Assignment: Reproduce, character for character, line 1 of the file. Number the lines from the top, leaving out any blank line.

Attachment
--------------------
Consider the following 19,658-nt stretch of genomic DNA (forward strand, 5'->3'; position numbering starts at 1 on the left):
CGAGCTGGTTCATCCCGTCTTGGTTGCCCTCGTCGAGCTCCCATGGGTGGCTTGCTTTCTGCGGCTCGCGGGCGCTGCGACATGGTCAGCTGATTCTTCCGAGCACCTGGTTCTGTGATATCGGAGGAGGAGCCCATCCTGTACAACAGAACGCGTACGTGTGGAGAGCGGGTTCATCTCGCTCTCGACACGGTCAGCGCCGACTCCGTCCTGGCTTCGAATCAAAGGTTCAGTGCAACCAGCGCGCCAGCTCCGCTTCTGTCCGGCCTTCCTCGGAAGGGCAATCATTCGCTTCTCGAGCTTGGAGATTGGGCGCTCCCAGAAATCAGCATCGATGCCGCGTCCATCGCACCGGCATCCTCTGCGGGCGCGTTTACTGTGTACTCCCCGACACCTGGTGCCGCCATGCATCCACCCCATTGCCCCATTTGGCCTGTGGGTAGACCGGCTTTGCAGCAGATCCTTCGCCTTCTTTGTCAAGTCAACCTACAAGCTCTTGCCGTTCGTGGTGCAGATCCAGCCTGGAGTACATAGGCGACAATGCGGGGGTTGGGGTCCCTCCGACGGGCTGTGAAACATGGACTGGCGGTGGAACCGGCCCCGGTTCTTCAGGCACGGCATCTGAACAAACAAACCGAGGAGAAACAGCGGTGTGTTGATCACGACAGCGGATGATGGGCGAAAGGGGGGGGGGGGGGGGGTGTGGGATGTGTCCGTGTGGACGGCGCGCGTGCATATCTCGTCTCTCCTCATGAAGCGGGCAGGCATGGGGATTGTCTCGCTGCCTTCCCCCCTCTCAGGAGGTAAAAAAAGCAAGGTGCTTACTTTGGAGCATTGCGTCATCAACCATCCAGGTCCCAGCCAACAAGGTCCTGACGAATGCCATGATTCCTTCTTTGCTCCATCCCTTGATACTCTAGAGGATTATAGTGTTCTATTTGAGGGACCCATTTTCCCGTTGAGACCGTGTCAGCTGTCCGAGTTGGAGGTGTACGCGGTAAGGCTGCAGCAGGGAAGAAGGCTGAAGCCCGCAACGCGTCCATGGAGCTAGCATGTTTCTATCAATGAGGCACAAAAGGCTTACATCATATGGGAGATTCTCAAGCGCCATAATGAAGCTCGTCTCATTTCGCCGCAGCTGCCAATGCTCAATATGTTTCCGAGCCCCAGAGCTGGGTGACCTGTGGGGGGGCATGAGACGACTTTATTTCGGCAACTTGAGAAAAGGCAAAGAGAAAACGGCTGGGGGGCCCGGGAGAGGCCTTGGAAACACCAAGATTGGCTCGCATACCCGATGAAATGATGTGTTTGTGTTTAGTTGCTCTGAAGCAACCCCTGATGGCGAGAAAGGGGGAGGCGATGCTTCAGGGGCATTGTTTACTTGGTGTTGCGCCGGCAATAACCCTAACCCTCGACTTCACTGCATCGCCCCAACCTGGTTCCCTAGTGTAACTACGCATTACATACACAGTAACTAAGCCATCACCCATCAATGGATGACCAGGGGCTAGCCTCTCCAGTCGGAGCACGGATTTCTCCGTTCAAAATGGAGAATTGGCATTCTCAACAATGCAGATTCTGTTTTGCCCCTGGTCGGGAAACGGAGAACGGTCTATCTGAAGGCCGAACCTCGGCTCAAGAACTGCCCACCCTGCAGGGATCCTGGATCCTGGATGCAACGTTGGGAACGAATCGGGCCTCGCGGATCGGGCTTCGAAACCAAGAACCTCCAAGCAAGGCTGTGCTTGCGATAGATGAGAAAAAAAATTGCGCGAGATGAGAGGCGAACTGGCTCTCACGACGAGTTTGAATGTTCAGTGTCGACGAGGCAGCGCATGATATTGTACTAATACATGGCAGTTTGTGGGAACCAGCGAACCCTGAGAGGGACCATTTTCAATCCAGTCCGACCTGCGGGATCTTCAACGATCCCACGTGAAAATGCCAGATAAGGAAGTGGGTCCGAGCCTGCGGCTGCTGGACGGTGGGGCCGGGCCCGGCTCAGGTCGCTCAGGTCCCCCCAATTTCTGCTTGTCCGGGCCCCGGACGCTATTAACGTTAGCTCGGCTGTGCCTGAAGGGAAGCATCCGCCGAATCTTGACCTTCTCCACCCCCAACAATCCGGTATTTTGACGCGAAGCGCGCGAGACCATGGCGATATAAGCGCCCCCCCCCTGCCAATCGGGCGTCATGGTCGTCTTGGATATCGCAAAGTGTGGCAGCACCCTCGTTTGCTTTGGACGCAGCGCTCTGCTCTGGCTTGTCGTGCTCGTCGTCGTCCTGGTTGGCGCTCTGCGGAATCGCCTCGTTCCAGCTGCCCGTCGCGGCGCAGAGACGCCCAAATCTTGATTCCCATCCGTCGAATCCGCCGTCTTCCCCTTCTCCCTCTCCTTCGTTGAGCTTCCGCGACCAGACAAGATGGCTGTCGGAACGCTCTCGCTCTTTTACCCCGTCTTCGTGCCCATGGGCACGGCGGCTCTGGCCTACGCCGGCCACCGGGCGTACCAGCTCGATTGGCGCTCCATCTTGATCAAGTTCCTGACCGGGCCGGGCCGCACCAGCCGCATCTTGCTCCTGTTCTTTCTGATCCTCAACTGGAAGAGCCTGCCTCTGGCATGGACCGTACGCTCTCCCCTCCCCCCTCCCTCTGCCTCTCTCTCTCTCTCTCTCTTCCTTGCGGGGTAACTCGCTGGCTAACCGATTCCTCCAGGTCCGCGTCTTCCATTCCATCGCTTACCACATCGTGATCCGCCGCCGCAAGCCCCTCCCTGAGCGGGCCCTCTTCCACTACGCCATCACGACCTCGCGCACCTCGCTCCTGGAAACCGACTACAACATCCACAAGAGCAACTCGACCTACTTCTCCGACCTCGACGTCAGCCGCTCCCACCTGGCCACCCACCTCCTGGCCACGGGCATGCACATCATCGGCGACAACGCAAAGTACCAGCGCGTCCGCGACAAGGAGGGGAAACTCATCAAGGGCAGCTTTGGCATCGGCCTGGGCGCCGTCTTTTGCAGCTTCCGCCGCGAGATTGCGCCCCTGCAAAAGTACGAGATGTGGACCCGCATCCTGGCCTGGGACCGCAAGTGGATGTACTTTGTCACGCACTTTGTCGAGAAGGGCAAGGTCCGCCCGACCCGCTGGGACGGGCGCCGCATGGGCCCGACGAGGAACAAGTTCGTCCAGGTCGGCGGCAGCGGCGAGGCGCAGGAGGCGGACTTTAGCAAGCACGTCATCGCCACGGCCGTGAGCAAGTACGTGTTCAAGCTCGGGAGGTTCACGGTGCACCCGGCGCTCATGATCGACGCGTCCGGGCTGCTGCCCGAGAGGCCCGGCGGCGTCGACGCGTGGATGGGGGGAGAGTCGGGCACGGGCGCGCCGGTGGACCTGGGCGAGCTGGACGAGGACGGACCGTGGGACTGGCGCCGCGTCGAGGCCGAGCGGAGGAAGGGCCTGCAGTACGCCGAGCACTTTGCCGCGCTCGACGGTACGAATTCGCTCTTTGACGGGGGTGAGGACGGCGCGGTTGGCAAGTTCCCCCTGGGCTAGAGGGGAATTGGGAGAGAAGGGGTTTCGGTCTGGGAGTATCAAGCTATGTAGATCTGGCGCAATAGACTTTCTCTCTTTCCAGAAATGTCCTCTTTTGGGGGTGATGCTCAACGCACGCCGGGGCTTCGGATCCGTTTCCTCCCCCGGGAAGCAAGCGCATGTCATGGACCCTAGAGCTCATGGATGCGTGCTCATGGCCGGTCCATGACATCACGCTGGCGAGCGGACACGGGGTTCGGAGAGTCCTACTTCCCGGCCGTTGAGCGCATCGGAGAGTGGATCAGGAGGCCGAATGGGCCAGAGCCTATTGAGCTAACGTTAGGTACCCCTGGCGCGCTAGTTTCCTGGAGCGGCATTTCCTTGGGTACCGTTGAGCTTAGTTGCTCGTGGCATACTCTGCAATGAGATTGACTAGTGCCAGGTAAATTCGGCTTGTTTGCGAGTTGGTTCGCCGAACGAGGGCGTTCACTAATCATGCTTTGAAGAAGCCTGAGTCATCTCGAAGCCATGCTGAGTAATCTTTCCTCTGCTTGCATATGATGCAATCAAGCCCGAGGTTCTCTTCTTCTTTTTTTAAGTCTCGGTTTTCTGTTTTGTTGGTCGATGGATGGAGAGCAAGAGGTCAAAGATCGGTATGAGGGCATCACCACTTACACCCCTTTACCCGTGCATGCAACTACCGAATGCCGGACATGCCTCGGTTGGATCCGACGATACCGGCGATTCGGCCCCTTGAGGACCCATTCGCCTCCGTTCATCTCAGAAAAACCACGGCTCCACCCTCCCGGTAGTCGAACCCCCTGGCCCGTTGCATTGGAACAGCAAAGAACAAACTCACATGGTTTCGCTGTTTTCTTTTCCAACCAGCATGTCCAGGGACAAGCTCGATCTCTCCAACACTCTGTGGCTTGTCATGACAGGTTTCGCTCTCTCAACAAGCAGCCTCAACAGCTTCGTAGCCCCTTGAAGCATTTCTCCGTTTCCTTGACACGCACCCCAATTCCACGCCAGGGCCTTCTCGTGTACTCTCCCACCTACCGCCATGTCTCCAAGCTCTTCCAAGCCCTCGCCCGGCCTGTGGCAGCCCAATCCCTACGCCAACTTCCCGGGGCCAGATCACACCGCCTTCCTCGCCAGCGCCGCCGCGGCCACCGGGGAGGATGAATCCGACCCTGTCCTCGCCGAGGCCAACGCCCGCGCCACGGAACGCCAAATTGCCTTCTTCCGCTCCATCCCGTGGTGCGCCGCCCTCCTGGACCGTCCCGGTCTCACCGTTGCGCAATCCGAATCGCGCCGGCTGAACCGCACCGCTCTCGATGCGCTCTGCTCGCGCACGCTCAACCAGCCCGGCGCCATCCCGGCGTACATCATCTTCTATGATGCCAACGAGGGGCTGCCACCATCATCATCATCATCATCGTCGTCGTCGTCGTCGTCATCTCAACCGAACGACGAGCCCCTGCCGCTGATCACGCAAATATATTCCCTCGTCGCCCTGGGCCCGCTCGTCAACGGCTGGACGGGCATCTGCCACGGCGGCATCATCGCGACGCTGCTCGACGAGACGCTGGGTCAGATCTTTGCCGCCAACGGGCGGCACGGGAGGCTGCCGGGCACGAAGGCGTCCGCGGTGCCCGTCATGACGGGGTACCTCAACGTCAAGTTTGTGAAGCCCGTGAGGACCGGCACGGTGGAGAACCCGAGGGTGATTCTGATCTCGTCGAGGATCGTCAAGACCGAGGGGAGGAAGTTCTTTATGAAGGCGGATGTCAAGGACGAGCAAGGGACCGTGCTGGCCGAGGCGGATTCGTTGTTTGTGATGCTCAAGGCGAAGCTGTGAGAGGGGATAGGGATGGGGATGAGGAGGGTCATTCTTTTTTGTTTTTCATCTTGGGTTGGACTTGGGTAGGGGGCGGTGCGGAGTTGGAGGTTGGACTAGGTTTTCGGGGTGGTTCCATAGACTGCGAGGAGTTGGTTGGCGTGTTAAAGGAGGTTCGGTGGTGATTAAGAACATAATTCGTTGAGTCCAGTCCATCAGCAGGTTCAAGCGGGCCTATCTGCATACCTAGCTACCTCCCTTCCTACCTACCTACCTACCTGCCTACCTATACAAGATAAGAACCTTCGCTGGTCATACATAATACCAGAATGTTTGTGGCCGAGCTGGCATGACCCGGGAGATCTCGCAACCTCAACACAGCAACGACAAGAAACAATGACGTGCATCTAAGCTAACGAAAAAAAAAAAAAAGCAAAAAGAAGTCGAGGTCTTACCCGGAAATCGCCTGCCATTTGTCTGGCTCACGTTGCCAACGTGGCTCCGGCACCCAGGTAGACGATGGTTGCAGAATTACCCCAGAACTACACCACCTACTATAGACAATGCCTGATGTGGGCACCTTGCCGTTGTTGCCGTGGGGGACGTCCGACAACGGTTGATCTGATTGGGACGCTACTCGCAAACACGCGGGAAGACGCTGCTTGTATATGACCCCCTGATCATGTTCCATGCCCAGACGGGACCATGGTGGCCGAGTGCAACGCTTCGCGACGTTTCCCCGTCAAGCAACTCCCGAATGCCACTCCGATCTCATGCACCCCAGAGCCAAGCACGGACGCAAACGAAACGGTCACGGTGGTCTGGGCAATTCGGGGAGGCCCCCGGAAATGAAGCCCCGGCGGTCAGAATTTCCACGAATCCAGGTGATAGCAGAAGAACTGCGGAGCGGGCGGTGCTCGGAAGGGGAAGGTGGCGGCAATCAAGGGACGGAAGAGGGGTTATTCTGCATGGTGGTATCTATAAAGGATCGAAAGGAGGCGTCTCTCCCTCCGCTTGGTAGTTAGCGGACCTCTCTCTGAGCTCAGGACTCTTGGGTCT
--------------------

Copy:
Consider the following 19,658-nt stretch of genomic DNA (forward strand, 5'->3'; position numbering starts at 1 on the left):